the Little Red Reviewer

LOTR read along, The Two Towers part II

Posted on: October 22, 2011

one's ring ON the one ring

Happy Saturday everyone!  If it’s an autumnal Saturday, that means it’s time for a Lord of the Rings discussion.  We’re in the middle part of The Two Towers, and this week’s questions were provided by Carl of Stainless Steel Droppings.

At this point in the story, our Fellowship has been split, with Sam and Frodo heading towards Mordor and everyone else heading towards Isengard.

1.  The Glittering Caves of Aglarond; Fangorn Forest:  Which of the two would you be most excited to visit once the war was over?

2.  How did you like the reunion of at least part of the fellowship at Isengard?  Did any part of it stand out to you?

3.  What are your thoughts about Galdalf’s confrontation with Saruman?

4.  We learn a great deal about the Palantir in this section.  How do you feel about Saruman given Gandalf’s speech about the use of the Palantir?  Would you, like Pippen, be tempted to look in to see what you could see?

5.  What are your thoughts about Smeagol/Gollum in this first part of his journey leading Frodo and Sam?  For those of you who’ve seen the film, are you hearing Andy Serkis in your head when you read Gollum’s lines?

6.  Sam and Frodo are not traveling in the most picturesque part of Middle-earth.  Which would you find worse, the seemingly impossible to leave mountains or the Dead Marshes?

7.  Tolkien introduces us to a lot of places in this section of The Two Towers, many just getting a mention in passing.  What do you think of Tolkien’s place names (Minas Morgul, Isengard, the Emyn Muil, and on and on)?  Do any stand out to you?  Are there any that you don’t care for?

on twitter? use #LOTRreadalong
Link your post in the comments, or tweet it to me.  Once again, thank you for joining us on our journey to Middle Earth!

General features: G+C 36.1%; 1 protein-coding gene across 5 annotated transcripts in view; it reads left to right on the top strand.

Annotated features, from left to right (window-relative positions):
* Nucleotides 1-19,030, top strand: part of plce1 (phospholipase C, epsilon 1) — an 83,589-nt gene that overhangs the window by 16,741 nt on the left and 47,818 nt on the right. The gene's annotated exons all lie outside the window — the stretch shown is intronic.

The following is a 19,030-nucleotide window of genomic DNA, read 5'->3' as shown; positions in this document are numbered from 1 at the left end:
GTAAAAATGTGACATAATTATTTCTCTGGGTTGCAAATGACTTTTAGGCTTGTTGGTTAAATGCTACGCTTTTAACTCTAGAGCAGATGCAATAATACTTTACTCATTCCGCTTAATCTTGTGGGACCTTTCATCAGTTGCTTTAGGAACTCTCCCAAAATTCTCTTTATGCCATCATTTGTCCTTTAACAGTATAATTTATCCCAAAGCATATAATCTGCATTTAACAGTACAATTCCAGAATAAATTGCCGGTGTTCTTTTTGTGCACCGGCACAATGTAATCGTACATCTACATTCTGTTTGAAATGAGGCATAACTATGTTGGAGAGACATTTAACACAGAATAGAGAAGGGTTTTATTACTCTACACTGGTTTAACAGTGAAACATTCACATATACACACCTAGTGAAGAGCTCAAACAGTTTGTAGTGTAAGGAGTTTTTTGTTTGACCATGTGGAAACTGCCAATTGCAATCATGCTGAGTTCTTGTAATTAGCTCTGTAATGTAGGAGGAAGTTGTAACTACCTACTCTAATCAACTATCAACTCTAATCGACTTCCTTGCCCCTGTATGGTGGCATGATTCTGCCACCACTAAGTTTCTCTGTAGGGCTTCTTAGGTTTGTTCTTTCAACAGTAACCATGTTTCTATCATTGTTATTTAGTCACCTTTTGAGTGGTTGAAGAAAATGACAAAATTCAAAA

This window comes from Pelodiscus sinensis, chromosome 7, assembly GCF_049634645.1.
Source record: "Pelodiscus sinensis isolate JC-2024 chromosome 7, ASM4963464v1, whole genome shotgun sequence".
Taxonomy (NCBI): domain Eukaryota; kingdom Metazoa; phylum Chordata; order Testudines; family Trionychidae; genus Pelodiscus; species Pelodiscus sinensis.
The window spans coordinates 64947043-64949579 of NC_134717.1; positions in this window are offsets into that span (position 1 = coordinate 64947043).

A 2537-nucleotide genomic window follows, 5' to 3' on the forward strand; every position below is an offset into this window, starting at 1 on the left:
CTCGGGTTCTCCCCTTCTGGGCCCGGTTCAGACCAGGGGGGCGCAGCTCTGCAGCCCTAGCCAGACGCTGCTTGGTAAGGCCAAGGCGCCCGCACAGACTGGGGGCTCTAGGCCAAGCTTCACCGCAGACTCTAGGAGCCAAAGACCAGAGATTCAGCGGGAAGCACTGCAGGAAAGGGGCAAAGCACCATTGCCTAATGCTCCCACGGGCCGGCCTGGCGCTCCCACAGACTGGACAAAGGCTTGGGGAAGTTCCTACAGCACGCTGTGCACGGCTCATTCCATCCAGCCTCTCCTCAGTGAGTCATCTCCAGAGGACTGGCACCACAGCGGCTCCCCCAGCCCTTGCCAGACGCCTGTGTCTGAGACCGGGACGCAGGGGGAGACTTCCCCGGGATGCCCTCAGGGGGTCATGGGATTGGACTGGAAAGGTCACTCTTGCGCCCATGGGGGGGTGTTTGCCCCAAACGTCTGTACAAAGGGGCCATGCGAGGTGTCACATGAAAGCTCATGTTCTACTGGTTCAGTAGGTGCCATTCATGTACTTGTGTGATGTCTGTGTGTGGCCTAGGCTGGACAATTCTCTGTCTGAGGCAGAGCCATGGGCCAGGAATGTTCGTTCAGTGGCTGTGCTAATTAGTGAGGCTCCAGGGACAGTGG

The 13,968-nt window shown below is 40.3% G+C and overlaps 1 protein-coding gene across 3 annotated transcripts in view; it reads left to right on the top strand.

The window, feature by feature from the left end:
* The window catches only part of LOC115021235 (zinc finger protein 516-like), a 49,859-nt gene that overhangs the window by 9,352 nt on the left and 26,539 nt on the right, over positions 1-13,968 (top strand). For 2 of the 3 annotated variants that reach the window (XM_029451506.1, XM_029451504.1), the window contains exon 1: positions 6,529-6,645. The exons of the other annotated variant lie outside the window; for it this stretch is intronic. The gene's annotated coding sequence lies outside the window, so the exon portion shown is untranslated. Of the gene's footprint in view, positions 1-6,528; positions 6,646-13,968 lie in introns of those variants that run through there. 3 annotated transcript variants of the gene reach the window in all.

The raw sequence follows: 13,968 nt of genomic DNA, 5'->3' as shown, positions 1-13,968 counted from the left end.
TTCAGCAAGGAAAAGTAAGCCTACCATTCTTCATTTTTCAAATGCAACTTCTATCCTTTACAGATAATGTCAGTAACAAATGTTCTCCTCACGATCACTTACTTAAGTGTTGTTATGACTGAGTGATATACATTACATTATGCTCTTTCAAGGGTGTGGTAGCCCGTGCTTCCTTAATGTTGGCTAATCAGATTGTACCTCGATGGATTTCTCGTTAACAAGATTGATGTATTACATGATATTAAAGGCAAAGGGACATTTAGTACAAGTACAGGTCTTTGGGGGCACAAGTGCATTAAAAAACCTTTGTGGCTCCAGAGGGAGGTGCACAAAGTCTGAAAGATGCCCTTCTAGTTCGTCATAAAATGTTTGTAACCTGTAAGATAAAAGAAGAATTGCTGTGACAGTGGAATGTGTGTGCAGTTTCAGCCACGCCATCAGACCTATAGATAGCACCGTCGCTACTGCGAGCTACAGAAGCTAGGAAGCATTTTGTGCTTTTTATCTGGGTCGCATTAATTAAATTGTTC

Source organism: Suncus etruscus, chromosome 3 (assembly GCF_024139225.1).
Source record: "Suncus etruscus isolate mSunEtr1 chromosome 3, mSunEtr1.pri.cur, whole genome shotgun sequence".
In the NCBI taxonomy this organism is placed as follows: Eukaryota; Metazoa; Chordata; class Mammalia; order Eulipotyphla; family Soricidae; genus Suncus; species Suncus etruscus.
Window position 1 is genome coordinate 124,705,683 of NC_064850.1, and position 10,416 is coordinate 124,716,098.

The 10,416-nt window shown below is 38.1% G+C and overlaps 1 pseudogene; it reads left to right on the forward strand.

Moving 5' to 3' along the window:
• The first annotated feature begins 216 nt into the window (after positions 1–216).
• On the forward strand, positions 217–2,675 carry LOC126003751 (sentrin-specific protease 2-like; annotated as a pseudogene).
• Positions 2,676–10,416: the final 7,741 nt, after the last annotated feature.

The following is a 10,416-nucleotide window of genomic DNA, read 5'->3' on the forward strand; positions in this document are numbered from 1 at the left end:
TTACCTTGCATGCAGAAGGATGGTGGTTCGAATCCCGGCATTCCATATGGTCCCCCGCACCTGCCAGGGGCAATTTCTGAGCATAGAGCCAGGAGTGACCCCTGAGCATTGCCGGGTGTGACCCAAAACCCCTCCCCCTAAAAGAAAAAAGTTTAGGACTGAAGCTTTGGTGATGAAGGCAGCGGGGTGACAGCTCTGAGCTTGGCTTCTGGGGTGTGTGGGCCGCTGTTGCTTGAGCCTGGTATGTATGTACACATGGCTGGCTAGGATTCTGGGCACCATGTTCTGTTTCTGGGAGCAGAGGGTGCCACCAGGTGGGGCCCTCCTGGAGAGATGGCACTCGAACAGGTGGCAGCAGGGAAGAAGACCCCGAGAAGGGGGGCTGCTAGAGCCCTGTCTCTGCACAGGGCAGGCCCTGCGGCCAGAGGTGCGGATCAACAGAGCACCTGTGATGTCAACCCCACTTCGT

Other blog conversations can be found at:
Geeky Daddy
Blue Fairy’s Bookshelf
All Booked Up
Stainless Steel Droppings
Lynn’s Book Blog
Book Den
Passages of the Pen

1.  The Glittering Caves of Aglarond; Fangorn Forest:  Which of the two would you be most excited to visit once the war was over?

As alluring as Gimli’s description of Aglarond was, I’d want to go to the Forest first.  The Caves sound shimmering and beautiful, but I want to see the sky, feel the wind on my face, hear the leaves rustle around birdsong.  So sorry Gimli, as beautiful as your descriptions were, the quiet guy won this round.

2.  How did you like the reunion of at least part of the fellowship at Isengard?  Did any part of it stand out to you?

I thought it was hilarious!  Here comes Theoden and everyone, and they are tired and filthy and don’t know what to expect, and Merry and Pippin are just sitting there relaxing, like they’ve taken care of everything.  The “lightening up” of many of these scenes and situations has been a continual surprise to me.  I keep expecting these books to be serious and heavy and dramatic, and while they are all of those things, there is so much conversational humor!

3.  What are your thoughts about Galdalf’s confrontation with Saruman?

Forgive my ignorance, but is “The White” a title that can only be held by one wizard at a time? Saruman had been known The White, and Galdalf had been The Grey, but now Galdalf is The White. Does that mean he is more powerful than Saruman and that Saruman is no longer the White?

Their interaction struck me as a one between teacher and student, or parent and child. Saruman thinks he is such a know-it-all, thinks he can trick Sauron (which is probably OK, as there isn’t room for both of their egos in Middle Earth), and Galdalf is all like “you are so ignorant, you don’t even know how ignorant you are!”.  Poor Saruman, a little bit.

Any of you familiar with Myths Retold (NTSF, btw)? I’d love to see that guy do a Myths Retold of The Two Towers.

4.  We learn a great deal about the Palantir in this section.  How do you feel about Saruman given Gandalf’s speech about the use of the Palantir?  Would you, like Pippen, be tempted to look in to see what you could see?

What a neat gizmo! Especially in a world with little to no technology, you do want a way to communicate with far off lands. It’s a little like a magic mirror.  But if you think you can use it to spy on someone (Like Saruman may have thought he was successfully doing), if you can see them, it means they can see you! and Sauron is way too powerful through that thing. Poor Pippin, he’s lived such a sheltered life, I don’t think he’s aware how dangerous it is. To him, perhaps using the Palantir is a little like drinking too much ale and saying something dumb or passing out on the floor. no harm no foul, right? I think that’s why Gandalf wasn’t mad.  Not only did he know Pippin didn’t mean anything by it, but he knew Pippin made a perfect guinea pig.